11 Comments

  1. Thanks for both(1080p does matter) informative articles. They will save me about a grand with my first hdtv purchase – no 1080p.

    Even though THX will not give a minimum fov, do you feel there is an optimum fov? Or an fov minimum at which distance the human eye cannot see the full screen? Any charts?

  2. Eugski: I’m working on version 3.0 of the home theater calculator spreadsheet to try to explore just what you’re talking about. I did some research and found that the maximum field-of-view for the human eye is around 140 degrees, so 70 degrees to either the left or the right (obviously, it varies by person). I’m assuming that the closest a person would want to sit would be the location where the viewer looks at one side of the screen and can see the other side with their peripheral vision. To do so, their field-of-view relative to the screen would be 70 degrees. I tried this viewing distance on a few people. The consensus is that they could pretty much see the entire screen regardless where their vision was centered. However, they all agreed that they had to scan around much more and would definitely prefer to sit farther away. But, for an absolute minimum seating distance (resulting in the widest-usable field-of-view), 70-degrees seems to be a reasonable cut-off. Of course, the 720p resolution looked terrible when sitting that close the screen and high-motion scenes were somewhat nauseating. Since I can see resolution deficiencies at the 30-degree f-o-v viewing distance (the longest distance recommended by THX), that is where my front row is going to remain.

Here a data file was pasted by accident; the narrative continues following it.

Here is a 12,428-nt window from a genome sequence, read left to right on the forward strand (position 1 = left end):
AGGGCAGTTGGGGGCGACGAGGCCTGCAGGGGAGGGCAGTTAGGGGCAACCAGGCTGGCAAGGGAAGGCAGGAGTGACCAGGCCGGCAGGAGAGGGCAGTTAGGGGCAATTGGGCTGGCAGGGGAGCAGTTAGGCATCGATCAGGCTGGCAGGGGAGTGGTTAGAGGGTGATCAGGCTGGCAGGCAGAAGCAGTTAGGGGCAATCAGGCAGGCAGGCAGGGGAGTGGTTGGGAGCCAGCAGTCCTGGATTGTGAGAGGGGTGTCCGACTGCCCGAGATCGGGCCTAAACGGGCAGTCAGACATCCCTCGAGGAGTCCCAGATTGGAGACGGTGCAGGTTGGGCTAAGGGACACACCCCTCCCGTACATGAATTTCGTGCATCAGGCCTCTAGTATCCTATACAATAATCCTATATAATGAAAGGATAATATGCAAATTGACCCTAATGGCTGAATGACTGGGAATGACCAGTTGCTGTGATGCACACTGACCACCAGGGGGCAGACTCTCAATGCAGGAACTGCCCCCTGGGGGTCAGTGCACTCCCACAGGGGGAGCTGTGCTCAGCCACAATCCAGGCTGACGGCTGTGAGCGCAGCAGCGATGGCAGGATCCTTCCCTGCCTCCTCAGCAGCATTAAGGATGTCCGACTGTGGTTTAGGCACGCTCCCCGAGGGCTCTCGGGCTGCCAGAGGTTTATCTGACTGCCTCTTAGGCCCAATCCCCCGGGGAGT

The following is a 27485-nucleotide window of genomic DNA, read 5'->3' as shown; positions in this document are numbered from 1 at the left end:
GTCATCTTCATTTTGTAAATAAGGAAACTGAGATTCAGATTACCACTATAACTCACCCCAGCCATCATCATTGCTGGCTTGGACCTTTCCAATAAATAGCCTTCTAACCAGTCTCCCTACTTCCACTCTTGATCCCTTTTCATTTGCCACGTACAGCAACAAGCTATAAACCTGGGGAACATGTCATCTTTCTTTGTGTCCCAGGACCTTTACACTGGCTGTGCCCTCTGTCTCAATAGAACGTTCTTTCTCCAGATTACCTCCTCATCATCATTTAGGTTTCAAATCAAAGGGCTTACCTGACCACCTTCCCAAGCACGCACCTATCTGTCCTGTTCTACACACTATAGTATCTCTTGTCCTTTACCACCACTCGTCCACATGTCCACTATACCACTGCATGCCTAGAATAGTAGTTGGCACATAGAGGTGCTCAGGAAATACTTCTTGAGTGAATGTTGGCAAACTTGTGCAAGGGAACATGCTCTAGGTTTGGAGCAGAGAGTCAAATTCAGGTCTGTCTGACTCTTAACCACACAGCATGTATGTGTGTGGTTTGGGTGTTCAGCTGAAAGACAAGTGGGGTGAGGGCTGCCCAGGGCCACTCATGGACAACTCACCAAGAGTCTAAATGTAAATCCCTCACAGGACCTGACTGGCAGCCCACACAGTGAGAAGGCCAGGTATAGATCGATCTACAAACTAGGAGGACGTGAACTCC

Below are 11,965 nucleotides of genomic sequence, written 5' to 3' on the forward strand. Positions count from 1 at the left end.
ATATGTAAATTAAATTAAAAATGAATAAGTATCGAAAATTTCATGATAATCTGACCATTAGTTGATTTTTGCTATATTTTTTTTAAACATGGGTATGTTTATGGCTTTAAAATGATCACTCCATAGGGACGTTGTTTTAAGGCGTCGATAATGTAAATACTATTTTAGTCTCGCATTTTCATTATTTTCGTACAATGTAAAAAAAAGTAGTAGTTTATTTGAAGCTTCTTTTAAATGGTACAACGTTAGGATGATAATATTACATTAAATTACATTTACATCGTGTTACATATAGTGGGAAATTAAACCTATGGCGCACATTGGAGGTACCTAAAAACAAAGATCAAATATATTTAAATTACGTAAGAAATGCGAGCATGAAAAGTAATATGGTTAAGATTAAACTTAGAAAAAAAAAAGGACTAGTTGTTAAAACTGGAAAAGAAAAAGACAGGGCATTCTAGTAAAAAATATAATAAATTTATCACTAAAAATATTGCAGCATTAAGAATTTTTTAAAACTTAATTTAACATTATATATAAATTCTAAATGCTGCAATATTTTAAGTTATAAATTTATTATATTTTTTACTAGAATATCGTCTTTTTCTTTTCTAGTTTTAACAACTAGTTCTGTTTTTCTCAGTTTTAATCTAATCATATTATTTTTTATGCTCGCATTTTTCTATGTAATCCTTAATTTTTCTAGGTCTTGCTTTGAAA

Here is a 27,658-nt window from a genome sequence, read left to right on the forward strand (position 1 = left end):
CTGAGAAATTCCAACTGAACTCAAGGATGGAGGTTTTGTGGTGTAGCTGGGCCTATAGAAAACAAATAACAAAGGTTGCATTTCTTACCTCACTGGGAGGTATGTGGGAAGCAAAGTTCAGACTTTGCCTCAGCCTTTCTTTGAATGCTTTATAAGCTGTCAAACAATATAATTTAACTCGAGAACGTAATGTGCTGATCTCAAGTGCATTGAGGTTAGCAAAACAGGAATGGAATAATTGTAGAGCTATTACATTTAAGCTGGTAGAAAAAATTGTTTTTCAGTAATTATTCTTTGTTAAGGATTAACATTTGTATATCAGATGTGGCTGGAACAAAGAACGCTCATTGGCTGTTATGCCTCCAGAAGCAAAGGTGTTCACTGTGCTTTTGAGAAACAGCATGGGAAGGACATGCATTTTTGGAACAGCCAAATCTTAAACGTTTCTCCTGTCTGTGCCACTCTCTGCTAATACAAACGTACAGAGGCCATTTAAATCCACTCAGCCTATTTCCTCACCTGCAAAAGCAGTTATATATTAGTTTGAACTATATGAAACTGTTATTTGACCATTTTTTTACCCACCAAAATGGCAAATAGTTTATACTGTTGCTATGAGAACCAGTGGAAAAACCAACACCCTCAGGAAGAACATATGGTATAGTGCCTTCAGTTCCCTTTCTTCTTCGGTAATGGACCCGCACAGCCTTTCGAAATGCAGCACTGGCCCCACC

3. Great writing, carlton.

    Few notes regarding regarding minimal horizontal FOV;
    1. even if the FOV is 140, the visual acuity falls sharply as one goes to the periphery of the FOV.
    See http://www.swift.ac.uk/vision.pdf section “Variable resolution” and the nice picture at the end.

    2. Seems like people preferred FOV of ~30 rather than that of 70, because the latter force you move your head too often, which is inconvenient.

    3. In case you have sub-titles in the movie, head movements are a real nuisance. I would guess that the subtitle width (probably 80% of image’s width) should fall within the 24 FOV. This gives an overall of (24/0.80=) 30 degrees FOV.

    4. in the “1080” article you write on the “the most important aspects of picture quality”.
    You didn’t mention luminance and FOV. Where do you think these two should fall?

  4. Yuval: Wow, thanks for the link! That is some great information on visual acuity; much more detail than what I’d referenced previously. I need to see if I can incorporate some of this info into my spreadsheet. I wonder how much of the resolution perception is made based on the central view area. My guess is that as long as the central view is sharp, a lack of resolution in the periphery wouldn’t be commonly noticed.

    I think a Field-of-view of between ~30 and ~50 degrees is ideal, with ~70 being an absolute widest tolerable (too much head panning if you’re closer than that).